Wednesday, March 22, 2006

Battlestar Galactica: 'Kobol's Last Gleaming' (1x12 and 1x13)

I did a post on the whole end of season one, picking up from my review of the first four episodes, but blogger was down and it was lost. So, I'm going to bring back the stuff on just the season finale, because in covering that, I can cover most of the major stuff that occurred.

Following the first four episodes, I was feeling that the series wasn't quite as strong as the miniseries that started everything off. The show was good, but it was falling a bit too much into pretty clean standalones, where the characters would go through some kind of trauma and emerge out the other side having learned a lesson or solved a problem. As the season went on, things became more complex, and the most interesting element of the show came to the fore, the cylons. There have been plenty of stories told about politics and war, but very few of those have the philosophical complexity of battling synthetic humans. The best episodes of the season were the ones that explicitly dealt with the issues surrounding the cylons.

The season finale is an episode that takes the series to a whole new level. I love the overture like opening of the two parter, which quickly throws us into a bunch of different plot lines, culminating in the wonderful moment where Starbuck calls Baltar Lee. I've grown to like the vast majority of the characters of the show, but Lee is still pretty much a non-entity, the Riley of the show, so that moment isn't that interesting from a Lee/Starbuck shipper perspective, but more from what it does to Baltar's ego.

Throughout the season, Baltar and Six's bizarre interactions have been simultaneously the funniest and most philosophically challenging aspect of the show. In this finale, we finally get the sense of Baltar's ultimate role in everything. Having stumbled into the vice presidency, he finds himself increasingly bullied by Six, who is manuvering him according to her agenda.

Once Baltar crashes on the planet, we get one of the best sequences in the show's run, in which Six shows Baltar around the temple. This sequence reminded me of classic X-Files mythology episodes, where you get the sense of something huge going down, just total awe at the proceedings. It also has the paradoxical fact that even though the moment feels relevatory, we actually don't learn that much. However, the circling shot of Baltar and Six kissing is such a fantastic visual, the emotion of the moment sells it.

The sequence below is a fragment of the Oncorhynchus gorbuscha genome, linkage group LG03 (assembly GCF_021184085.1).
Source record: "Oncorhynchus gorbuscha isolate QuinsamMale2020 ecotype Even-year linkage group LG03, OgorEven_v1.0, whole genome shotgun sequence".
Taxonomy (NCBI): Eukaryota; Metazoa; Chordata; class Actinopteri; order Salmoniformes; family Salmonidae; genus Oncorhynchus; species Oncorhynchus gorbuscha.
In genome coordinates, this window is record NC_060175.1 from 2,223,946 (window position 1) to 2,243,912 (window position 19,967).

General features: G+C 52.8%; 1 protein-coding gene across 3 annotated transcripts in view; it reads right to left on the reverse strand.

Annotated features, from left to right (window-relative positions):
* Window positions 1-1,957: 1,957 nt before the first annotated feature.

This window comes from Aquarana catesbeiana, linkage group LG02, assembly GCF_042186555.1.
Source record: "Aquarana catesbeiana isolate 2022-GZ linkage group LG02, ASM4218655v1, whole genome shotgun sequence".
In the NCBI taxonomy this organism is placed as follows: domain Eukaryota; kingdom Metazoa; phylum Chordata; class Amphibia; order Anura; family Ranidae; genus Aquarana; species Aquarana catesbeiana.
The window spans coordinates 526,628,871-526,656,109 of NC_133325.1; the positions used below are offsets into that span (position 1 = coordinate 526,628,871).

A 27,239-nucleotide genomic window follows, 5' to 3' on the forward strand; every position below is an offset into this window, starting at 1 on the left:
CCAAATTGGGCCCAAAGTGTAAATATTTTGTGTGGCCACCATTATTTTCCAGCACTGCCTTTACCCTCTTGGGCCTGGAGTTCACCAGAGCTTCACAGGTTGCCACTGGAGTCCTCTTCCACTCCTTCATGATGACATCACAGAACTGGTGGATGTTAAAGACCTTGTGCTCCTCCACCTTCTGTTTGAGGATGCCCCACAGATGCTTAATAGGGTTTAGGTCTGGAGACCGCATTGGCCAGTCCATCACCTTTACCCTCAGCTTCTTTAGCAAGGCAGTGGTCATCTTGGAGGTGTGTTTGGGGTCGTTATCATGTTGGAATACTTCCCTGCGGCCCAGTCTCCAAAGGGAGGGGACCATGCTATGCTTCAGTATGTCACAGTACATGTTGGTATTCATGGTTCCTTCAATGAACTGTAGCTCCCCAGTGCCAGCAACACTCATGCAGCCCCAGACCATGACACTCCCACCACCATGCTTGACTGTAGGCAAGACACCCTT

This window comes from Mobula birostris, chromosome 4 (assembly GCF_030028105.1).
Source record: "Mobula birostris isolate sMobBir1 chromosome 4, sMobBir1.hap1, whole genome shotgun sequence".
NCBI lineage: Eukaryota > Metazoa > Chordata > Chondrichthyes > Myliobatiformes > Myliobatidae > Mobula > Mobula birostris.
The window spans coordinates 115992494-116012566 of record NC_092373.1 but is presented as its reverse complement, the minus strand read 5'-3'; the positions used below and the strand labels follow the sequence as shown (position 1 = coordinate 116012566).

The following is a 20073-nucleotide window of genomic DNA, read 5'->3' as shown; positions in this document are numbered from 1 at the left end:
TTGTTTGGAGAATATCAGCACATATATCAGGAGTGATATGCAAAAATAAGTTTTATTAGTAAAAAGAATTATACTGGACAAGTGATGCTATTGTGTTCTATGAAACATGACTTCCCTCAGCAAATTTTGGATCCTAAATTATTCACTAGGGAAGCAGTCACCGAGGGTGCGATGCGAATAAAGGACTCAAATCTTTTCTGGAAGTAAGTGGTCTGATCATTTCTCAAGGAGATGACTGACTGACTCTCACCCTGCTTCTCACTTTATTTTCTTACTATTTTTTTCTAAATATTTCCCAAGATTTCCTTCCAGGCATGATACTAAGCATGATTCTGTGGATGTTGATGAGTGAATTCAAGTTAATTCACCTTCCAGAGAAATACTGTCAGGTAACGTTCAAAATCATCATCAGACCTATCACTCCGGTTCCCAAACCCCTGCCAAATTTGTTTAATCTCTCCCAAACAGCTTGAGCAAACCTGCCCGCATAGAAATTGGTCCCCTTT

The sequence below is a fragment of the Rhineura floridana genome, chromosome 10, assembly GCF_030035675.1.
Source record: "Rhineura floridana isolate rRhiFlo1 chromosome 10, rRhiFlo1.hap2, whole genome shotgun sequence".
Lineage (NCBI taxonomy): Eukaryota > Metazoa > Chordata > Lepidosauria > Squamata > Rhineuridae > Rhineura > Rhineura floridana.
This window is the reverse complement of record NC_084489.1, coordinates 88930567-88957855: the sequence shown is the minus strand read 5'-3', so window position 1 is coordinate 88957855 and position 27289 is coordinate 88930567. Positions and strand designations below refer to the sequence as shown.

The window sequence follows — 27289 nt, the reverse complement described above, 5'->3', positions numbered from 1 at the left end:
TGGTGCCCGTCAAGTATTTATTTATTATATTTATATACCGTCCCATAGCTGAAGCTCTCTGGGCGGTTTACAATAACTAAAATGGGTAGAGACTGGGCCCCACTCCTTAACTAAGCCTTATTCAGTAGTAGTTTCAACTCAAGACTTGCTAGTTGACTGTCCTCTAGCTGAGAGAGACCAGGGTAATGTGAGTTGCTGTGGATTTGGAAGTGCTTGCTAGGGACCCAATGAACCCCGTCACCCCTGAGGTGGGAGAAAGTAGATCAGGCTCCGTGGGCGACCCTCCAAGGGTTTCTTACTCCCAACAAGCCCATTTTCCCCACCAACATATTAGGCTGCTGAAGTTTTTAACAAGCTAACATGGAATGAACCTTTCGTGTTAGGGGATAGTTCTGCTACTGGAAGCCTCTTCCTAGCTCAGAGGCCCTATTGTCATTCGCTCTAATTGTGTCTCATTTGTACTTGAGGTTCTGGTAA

From what I could tell, it seems like the cylons want Baltar to be the caretaker of their new generation of hybrid children. Presumably, he will care for the child of Sharon from the planet, should she make it back to the Galactica. Of course, it would take a lot of coincidences for the cylons to know that Baltar would come across her, however, I suppose they knew that at some point the hybrid would come about and Baltar would be the most knowledgable about things.

The other classic X-Files mythology moment was Sharon's journey into the ship. This is what I'd been waiting for all season, there's been some great work with Sharon, particularly in contrasting the two different versions of her. This was most notable in the scene where Galactica Sharon is wiping the word Cylon off a mirror, while Planet Sharon is having sex with Helo. Here, Galactica Sharon finally learns what she's apparently suspected for a while, she's a cylon. This sequence was brilliantly pulled off, because you're expecting one of two results. Either, Sharon will walk off the ship, rejoin the cylons and kill her copilot, or she'll come out a hero, keeping her cylon nature a secret.

So, I figured she would go into the new season conflicted about her cylon status, even as she continues to serve on the Galactica. But no, they dropped a ridiculous twist and had Sharon shoot Adama. This worked wonderfully because it came right at the moment where you're feeling that everything's safe, and sends you into the new season with every single plotline in chaos. Not since the first season of Twin Peaks has a series dropped this many cliffhangers.